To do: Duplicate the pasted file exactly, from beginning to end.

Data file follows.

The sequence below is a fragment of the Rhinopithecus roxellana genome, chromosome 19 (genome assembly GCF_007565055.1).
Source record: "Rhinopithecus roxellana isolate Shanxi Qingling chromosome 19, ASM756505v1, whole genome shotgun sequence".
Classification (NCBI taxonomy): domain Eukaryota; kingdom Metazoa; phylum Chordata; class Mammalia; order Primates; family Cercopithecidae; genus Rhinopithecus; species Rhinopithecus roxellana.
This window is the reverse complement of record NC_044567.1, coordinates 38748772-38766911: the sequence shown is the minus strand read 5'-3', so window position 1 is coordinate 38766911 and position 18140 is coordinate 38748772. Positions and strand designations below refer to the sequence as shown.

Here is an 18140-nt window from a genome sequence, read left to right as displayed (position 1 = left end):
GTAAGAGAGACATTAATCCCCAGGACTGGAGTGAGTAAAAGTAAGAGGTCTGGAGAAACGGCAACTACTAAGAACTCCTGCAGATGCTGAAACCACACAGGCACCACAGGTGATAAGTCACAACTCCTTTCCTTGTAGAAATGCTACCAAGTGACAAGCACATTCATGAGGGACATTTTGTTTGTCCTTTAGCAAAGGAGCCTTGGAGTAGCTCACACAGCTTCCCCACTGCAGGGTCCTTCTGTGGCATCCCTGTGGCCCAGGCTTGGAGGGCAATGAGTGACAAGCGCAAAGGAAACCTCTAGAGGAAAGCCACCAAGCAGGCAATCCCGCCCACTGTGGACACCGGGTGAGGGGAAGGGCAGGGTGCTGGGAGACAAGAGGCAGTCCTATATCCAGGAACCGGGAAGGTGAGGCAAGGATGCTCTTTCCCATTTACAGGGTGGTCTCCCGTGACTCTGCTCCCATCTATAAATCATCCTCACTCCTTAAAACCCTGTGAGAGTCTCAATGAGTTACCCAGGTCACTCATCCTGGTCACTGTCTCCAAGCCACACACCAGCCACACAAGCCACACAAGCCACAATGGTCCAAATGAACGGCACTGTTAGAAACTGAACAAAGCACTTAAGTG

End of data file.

The sequence below is a fragment of the Rhinopithecus roxellana genome, chromosome 19 (genome assembly GCF_007565055.1).
Source record: "Rhinopithecus roxellana isolate Shanxi Qingling chromosome 19, ASM756505v1, whole genome shotgun sequence".
Classification (NCBI taxonomy): domain Eukaryota; kingdom Metazoa; phylum Chordata; class Mammalia; order Primates; family Cercopithecidae; genus Rhinopithecus; species Rhinopithecus roxellana.
This window is the reverse complement of record NC_044567.1, coordinates 38748772-38766911: the sequence shown is the minus strand read 5'-3', so window position 1 is coordinate 38766911 and position 18140 is coordinate 38748772. Positions and strand designations below refer to the sequence as shown.

Here is an 18140-nt window from a genome sequence, read left to right as displayed (position 1 = left end):
GTAAGAGAGACATTAATCCCCAGGACTGGAGTGAGTAAAAGTAAGAGGTCTGGAGAAACGGCAACTACTAAGAACTCCTGCAGATGCTGAAACCACACAGGCACCACAGGTGATAAGTCACAACTCCTTTCCTTGTAGAAATGCTACCAAGTGACAAGCACATTCATGAGGGACATTTTGTTTGTCCTTTAGCAAAGGAGCCTTGGAGTAGCTCACACAGCTTCCCCACTGCAGGGTCCTTCTGTGGCATCCCTGTGGCCCAGGCTTGGAGGGCAATGAGTGACAAGCGCAAAGGAAACCTCTAGAGGAAAGCCACCAAGCAGGCAATCCCGCCCACTGTGGACACCGGGTGAGGGGAAGGGCAGGGTGCTGGGAGACAAGAGGCAGTCCTATATCCAGGAACCGGGAAGGTGAGGCAAGGATGCTCTTTCCCATTTACAGGGTGGTCTCCCGTGACTCTGCTCCCATCTATAAATCATCCTCACTCCTTAAAACCCTGTGAGAGTCTCAATGAGTTACCCAGGTCACTCATCCTGGTCACTGTCTCCAAGCCACACACCAGCCACACAAGCCACACAAGCCACAATGGTCCAAATGAACGGCACTGTTAGAAACTGAACAAAGCACTTAAGTG